• How did you go from being shy to becoming a standup comedian?
  • How did you go from never exercising to doing your first marathon?

Focus on one-on-one conversations

Introverts often struggle in group conversations. Why not do yourself a favour and focus your energy on one-on-one interactions? 

Not only will you feel more relaxed and in your element, you’ll also have more opportunities to connect meaningfully.

Avoid sarcasm and complaining

In her book Dare to Lead, Brene Brown points out that “The word sarcasm is from the Greek work sarkazein, meaning ‘to tear flesh’.” This may sound extreme, but it’s hard to deny that sarcasm has negative and even aggressive undertones.

Likewise, complaining can create a negative vibe in social interactions. That doesn’t mean you pretend everything is peachy when it’s not. Instead, focus on sharing your feelings rather than airing your grievances (save that for Festivus!).

Trade judgment for acceptance

“I feel really comfortable with you!”

“I feel like I can trust you.”

“You have a really warm energy about you.”

These are things that people I’ve met recently have said to me during our very first interaction. Want to know my secret?

I go into interactions with the intention of making people feel 100% accepted. This means dropping judgments and going into conversations with an open heart and mind. 

So if you want to truly connect in conversation, try out this approach for yourself.

Remember what’s important to them

Socializing is all about making people feel special. One easy way to do this is by remembering key things they shared and bringing them up later.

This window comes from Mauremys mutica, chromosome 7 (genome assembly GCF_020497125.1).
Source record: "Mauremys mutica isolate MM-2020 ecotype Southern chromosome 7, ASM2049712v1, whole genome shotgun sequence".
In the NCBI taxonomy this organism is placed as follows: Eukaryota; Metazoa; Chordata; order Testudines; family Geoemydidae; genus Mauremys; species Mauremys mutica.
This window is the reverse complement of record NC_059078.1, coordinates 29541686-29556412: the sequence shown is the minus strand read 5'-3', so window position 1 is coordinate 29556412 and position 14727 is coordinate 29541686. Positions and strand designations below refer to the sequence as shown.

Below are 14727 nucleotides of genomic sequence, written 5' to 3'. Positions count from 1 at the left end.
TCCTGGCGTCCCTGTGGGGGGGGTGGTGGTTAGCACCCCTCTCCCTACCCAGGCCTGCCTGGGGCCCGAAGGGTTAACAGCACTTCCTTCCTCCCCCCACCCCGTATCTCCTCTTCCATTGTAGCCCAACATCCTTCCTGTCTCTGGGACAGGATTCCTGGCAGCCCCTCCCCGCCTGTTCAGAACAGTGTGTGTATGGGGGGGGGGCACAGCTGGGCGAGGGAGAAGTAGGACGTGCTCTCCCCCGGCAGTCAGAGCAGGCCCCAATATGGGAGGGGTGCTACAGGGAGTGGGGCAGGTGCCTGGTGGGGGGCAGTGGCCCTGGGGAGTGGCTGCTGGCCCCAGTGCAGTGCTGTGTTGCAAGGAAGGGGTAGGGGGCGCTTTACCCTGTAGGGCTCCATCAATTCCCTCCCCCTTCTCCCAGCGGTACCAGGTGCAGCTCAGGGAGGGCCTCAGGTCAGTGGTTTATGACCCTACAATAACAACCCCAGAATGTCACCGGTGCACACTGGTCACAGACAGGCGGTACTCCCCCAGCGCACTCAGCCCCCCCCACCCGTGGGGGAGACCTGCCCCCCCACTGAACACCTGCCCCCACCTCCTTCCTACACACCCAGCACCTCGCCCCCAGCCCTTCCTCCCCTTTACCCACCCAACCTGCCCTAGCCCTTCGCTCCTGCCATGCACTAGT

If someone tells you that they’re starting a new job, ask them how their first week was the next time you see them.

You might also follow up on information they share about their pet, family member or activities that they’re going to do. Here are a few examples:

  • How was the volleyball game?
  • How did it go with Sushi’s vet visit?
  • How is your mom doing? Is she feeling better?

Make a graceful exit

If you’re like a lot of introverts, you may be planning your exit before the socializing even begins. And yet, once you’re in a conversation you may not know how or when to leave.

The key is to listen and watch for cues that the conversation is winding down. The person’s body language will usually change; they might take a step back, look around the room, or start angling their body away from you.

Also keep in mind that people tend to small talk their way out of a conversation. They might say something like, “So what are your plans for the rest of the evening?”

When this happens, be sure to take the hint and begin wrapping up the conversation by saying something like, “It was great chatting with you, hopefully we’ll get to connect again soon.”

The first step to social success

The first step to connecting as an introvert may not be what you think. If you’re like a lot of the students and clients who come to me, you might think you just need to “put yourself out there”.

But before you even leave your house, it’s important to make sure you have strategies that work with, rather than against, your introversion.

To help you get started, I’ve put together a free Introvert Connection Guide. It gives you 7 steps to confidently socialize and make friends—no extroversion required!